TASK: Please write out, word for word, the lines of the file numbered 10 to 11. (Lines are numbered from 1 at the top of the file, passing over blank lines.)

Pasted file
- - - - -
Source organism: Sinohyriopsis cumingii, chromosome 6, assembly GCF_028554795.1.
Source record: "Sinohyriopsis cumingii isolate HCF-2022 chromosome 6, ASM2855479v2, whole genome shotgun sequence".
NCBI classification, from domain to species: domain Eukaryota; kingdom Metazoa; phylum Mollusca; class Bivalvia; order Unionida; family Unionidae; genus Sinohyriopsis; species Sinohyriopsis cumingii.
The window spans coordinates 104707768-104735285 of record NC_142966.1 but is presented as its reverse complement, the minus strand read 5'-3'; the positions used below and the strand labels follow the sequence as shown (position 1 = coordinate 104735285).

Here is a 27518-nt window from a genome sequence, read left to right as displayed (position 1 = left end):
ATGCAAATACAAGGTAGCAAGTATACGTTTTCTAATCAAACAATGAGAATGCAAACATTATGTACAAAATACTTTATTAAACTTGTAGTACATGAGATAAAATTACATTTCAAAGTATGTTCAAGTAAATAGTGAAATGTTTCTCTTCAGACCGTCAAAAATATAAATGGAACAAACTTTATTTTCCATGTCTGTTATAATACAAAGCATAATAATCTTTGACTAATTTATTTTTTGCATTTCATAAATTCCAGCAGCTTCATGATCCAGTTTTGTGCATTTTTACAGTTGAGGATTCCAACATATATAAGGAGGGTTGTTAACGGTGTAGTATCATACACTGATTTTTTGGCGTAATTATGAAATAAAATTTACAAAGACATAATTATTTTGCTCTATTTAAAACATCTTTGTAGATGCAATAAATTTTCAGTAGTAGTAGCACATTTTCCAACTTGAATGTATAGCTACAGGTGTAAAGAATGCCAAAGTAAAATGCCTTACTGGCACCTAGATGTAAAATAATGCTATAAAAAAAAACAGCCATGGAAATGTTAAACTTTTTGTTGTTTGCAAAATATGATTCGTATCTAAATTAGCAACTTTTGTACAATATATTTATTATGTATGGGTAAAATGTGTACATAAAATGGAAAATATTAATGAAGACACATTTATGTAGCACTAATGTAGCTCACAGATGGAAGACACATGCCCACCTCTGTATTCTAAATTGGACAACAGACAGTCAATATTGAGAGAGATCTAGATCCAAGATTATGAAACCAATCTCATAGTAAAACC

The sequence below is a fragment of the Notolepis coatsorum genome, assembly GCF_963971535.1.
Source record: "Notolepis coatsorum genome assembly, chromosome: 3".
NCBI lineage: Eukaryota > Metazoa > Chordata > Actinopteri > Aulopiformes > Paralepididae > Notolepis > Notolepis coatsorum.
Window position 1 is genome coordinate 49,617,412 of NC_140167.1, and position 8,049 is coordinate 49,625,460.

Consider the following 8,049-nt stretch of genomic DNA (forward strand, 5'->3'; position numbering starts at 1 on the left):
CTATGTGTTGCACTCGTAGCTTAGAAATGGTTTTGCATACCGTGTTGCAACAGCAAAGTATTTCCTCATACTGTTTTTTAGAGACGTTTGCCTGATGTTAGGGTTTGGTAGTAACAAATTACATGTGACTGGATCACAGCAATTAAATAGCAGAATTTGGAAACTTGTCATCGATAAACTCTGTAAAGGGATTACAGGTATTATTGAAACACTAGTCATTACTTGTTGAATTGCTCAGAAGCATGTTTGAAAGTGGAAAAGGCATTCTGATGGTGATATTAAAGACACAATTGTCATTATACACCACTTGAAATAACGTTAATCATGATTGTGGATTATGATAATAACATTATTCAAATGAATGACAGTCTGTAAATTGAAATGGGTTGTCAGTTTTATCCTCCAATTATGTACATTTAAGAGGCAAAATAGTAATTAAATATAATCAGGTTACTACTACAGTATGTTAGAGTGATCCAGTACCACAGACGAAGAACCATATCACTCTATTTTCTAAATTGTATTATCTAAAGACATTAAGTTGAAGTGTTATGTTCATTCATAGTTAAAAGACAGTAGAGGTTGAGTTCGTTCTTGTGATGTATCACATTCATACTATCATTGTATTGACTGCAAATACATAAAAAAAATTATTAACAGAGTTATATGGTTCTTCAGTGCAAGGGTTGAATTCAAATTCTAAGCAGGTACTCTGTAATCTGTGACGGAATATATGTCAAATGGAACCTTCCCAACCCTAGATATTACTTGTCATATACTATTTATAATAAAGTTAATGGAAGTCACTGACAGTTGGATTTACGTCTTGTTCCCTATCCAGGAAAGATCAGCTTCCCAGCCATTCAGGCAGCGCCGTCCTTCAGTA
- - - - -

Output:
Window position 1 is genome coordinate 49,617,412 of NC_140167.1, and position 8,049 is coordinate 49,625,460.

Consider the following 8,049-nt stretch of genomic DNA (forward strand, 5'->3'; position numbering starts at 1 on the left):